Why You Don't See a Moving Workspace as Important - And Why You're Wrong

Why You Don't See a Moving Workspace as Important - And Why You're Wrong

Why You Don't See a Moving Workspace as Important - And Why You're Wrong

September 14th, 2021

Did you know that how you make a living can also be detrimental to your health?

It’s true. Many people who work exclusively behind a desk are at risk of long-term health problems. Sitting for eight hours a day isn’t only inactive - increasing research shows that it is dangerous, and could affect the longevity of your life.

The problem is that our world is built for sitting. We don’t just sit during work hours, but also at home while we relax, and in the car during our commute, and so many other areas of our lives. It can be hard to keep yourself moving when your eight hours at work are spent sitting in the same position, and then your off-time is spent sitting as well.

So how long are people sitting during the day? Studies show that the average adult in the United States sits for about 7.7 hours a day. That’s almost half your day! This is especially concerning, because studies also show that it only takes twenty minutes of uninterrupted sitting to start inhibiting your metabolism. Inhibited metabolism can lead to more health problems, including obesity, diabetes, and can as much as double the risk of heart disease.

Those aren’t the only risks of leading a sedentary lifestyle. A sedentary lifestyle can also lead to high blood pressure, a less functional immune system, and lost muscle mass. It can also increase the risk of cancer and osteoporosis.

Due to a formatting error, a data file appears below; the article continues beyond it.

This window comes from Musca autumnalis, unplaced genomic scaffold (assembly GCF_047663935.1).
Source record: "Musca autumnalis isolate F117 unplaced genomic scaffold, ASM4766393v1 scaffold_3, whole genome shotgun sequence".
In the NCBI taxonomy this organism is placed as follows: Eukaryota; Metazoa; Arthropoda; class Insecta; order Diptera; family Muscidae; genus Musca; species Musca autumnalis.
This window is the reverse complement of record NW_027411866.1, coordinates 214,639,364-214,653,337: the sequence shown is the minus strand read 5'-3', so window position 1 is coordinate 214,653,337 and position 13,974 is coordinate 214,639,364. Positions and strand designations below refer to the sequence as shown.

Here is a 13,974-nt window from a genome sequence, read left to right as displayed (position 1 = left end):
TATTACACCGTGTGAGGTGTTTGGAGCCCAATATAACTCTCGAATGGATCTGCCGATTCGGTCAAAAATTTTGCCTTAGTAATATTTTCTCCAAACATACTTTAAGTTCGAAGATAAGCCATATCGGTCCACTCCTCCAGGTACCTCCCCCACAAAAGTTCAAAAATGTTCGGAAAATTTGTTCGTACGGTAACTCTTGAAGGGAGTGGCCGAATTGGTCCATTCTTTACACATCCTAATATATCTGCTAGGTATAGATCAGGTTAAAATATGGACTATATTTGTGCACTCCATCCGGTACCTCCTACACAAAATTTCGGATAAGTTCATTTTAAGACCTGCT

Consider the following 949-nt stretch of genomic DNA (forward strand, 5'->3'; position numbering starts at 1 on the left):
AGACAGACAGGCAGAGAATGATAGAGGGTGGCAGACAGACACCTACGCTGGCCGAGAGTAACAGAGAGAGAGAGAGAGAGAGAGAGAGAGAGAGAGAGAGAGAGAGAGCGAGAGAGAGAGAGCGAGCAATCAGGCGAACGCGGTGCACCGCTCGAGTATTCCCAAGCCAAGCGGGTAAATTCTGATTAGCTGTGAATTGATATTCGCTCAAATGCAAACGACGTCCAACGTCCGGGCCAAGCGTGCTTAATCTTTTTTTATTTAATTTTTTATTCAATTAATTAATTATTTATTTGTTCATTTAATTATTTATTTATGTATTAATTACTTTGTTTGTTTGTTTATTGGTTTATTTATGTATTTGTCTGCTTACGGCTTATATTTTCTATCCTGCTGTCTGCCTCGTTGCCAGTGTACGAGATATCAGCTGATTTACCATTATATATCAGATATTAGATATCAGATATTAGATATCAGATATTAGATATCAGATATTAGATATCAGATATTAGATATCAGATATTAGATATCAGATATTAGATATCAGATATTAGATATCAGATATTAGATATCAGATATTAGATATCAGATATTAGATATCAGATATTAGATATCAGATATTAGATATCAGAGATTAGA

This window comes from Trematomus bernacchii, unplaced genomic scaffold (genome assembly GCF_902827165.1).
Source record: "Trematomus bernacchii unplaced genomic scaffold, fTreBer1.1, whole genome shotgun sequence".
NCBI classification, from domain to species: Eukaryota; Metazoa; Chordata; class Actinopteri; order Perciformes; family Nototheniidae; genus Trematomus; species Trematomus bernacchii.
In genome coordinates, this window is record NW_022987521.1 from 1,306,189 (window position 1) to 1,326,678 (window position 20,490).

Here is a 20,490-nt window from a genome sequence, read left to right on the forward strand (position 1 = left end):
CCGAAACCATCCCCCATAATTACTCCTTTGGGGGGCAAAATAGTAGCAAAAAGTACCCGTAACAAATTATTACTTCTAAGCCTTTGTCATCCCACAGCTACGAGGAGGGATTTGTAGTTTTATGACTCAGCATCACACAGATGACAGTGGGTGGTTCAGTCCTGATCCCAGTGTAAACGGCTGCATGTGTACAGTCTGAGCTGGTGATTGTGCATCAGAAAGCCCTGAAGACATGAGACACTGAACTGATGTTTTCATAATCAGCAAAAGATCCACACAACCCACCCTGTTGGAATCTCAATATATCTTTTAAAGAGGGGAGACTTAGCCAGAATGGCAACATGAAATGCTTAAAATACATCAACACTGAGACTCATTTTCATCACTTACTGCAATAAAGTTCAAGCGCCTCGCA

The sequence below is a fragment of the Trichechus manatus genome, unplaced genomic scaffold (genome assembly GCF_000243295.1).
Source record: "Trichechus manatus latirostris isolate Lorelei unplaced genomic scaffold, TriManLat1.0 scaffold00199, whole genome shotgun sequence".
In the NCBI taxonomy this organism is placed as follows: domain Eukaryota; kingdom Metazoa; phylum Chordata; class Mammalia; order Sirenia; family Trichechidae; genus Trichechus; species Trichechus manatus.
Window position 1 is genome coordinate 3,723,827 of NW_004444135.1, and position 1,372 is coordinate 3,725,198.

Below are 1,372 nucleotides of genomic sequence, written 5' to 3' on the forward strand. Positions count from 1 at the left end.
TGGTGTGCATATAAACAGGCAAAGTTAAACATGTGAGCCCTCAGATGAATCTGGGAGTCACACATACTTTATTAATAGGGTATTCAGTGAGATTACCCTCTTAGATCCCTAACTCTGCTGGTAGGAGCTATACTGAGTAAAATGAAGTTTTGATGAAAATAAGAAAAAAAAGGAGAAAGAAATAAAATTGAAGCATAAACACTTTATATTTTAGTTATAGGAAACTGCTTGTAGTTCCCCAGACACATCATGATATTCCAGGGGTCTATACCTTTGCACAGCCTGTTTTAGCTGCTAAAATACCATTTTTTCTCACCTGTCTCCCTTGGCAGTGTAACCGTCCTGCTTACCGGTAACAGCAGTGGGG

And those are just the physical effects. It also affects your mental health - studies have shown that people who lead sedentary lifestyles are more likely to develop depression and anxiety.

Now, take this into consideration: according to the World Health Organization, 60-85% of the world’s population lead sedentary lifestyles. This makes it a public health problem. Yet, there are few solutions being created to solve it.

Part of the problem is that people aren’t wired to see this as a problem worth solving! Back in our history, when we were hunter-gatherers, being active was a built-in part of life - most able-bodied people were regularly keeping active in order to feed themselves. As a result, we evolved to store energy as much as possible. And we don’t like to expend energy for no reason, because our bodies see this as a waste of energy that we could be using to hunt, or flee from predators. In a way, it goes against our nature to keep moving with no life-sustaining reason to. Evolutionarily, having a lot of time to sit isn’t a problem, it’s the dream!